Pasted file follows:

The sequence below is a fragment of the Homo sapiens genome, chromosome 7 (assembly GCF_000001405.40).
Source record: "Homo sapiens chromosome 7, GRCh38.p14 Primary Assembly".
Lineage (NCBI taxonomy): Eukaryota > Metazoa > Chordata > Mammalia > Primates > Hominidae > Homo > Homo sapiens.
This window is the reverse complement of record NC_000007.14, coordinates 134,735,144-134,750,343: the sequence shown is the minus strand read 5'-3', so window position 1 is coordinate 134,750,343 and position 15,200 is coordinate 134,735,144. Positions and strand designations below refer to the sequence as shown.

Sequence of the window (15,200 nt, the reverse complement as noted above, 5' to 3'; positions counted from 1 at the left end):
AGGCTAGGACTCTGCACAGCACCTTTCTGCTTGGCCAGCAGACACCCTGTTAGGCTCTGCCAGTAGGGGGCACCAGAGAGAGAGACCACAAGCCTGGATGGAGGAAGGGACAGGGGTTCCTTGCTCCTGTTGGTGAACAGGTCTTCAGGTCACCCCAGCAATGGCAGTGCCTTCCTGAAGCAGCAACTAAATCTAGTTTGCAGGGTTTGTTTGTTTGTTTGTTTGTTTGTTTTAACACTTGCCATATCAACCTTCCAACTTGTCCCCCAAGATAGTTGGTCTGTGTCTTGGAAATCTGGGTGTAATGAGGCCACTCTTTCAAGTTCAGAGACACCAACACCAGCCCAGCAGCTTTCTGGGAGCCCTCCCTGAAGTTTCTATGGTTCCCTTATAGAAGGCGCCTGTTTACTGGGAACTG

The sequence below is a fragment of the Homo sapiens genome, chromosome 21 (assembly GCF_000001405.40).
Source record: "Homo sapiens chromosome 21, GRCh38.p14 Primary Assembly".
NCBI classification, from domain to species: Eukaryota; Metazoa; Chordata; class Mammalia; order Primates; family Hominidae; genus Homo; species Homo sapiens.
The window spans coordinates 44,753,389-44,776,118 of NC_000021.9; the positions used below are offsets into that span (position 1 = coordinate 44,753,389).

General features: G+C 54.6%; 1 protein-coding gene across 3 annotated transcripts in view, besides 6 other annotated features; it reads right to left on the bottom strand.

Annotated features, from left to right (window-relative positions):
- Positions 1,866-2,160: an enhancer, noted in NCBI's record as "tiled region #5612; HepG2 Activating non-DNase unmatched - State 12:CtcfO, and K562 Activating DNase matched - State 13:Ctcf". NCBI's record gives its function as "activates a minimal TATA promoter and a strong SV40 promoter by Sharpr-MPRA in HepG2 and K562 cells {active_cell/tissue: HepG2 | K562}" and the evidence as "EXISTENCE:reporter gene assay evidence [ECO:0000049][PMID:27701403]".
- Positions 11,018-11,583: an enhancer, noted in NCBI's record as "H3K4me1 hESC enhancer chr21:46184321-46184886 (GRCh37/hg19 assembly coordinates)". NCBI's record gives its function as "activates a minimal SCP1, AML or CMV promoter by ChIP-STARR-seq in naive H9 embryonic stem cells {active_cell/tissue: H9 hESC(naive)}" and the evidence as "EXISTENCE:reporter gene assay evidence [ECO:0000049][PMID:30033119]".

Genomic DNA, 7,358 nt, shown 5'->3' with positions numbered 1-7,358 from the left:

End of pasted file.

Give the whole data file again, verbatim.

The sequence below is a fragment of the Homo sapiens genome, chromosome 7 (assembly GCF_000001405.40).
Source record: "Homo sapiens chromosome 7, GRCh38.p14 Primary Assembly".
Lineage (NCBI taxonomy): Eukaryota > Metazoa > Chordata > Mammalia > Primates > Hominidae > Homo > Homo sapiens.
This window is the reverse complement of record NC_000007.14, coordinates 134,735,144-134,750,343: the sequence shown is the minus strand read 5'-3', so window position 1 is coordinate 134,750,343 and position 15,200 is coordinate 134,735,144. Positions and strand designations below refer to the sequence as shown.

Sequence of the window (15,200 nt, the reverse complement as noted above, 5' to 3'; positions counted from 1 at the left end):
AGGCTAGGACTCTGCACAGCACCTTTCTGCTTGGCCAGCAGACACCCTGTTAGGCTCTGCCAGTAGGGGGCACCAGAGAGAGAGACCACAAGCCTGGATGGAGGAAGGGACAGGGGTTCCTTGCTCCTGTTGGTGAACAGGTCTTCAGGTCACCCCAGCAATGGCAGTGCCTTCCTGAAGCAGCAACTAAATCTAGTTTGCAGGGTTTGTTTGTTTGTTTGTTTGTTTGTTTTAACACTTGCCATATCAACCTTCCAACTTGTCCCCCAAGATAGTTGGTCTGTGTCTTGGAAATCTGGGTGTAATGAGGCCACTCTTTCAAGTTCAGAGACACCAACACCAGCCCAGCAGCTTTCTGGGAGCCCTCCCTGAAGTTTCTATGGTTCCCTTATAGAAGGCGCCTGTTTACTGGGAACTG

The sequence below is a fragment of the Homo sapiens genome, chromosome 21 (assembly GCF_000001405.40).
Source record: "Homo sapiens chromosome 21, GRCh38.p14 Primary Assembly".
NCBI classification, from domain to species: Eukaryota; Metazoa; Chordata; class Mammalia; order Primates; family Hominidae; genus Homo; species Homo sapiens.
The window spans coordinates 44,753,389-44,776,118 of NC_000021.9; the positions used below are offsets into that span (position 1 = coordinate 44,753,389).

General features: G+C 54.6%; 1 protein-coding gene across 3 annotated transcripts in view, besides 6 other annotated features; it reads right to left on the bottom strand.

Annotated features, from left to right (window-relative positions):
- Positions 1,866-2,160: an enhancer, noted in NCBI's record as "tiled region #5612; HepG2 Activating non-DNase unmatched - State 12:CtcfO, and K562 Activating DNase matched - State 13:Ctcf". NCBI's record gives its function as "activates a minimal TATA promoter and a strong SV40 promoter by Sharpr-MPRA in HepG2 and K562 cells {active_cell/tissue: HepG2 | K562}" and the evidence as "EXISTENCE:reporter gene assay evidence [ECO:0000049][PMID:27701403]".
- Positions 11,018-11,583: an enhancer, noted in NCBI's record as "H3K4me1 hESC enhancer chr21:46184321-46184886 (GRCh37/hg19 assembly coordinates)". NCBI's record gives its function as "activates a minimal SCP1, AML or CMV promoter by ChIP-STARR-seq in naive H9 embryonic stem cells {active_cell/tissue: H9 hESC(naive)}" and the evidence as "EXISTENCE:reporter gene assay evidence [ECO:0000049][PMID:30033119]".

Genomic DNA, 7,358 nt, shown 5'->3' with positions numbered 1-7,358 from the left: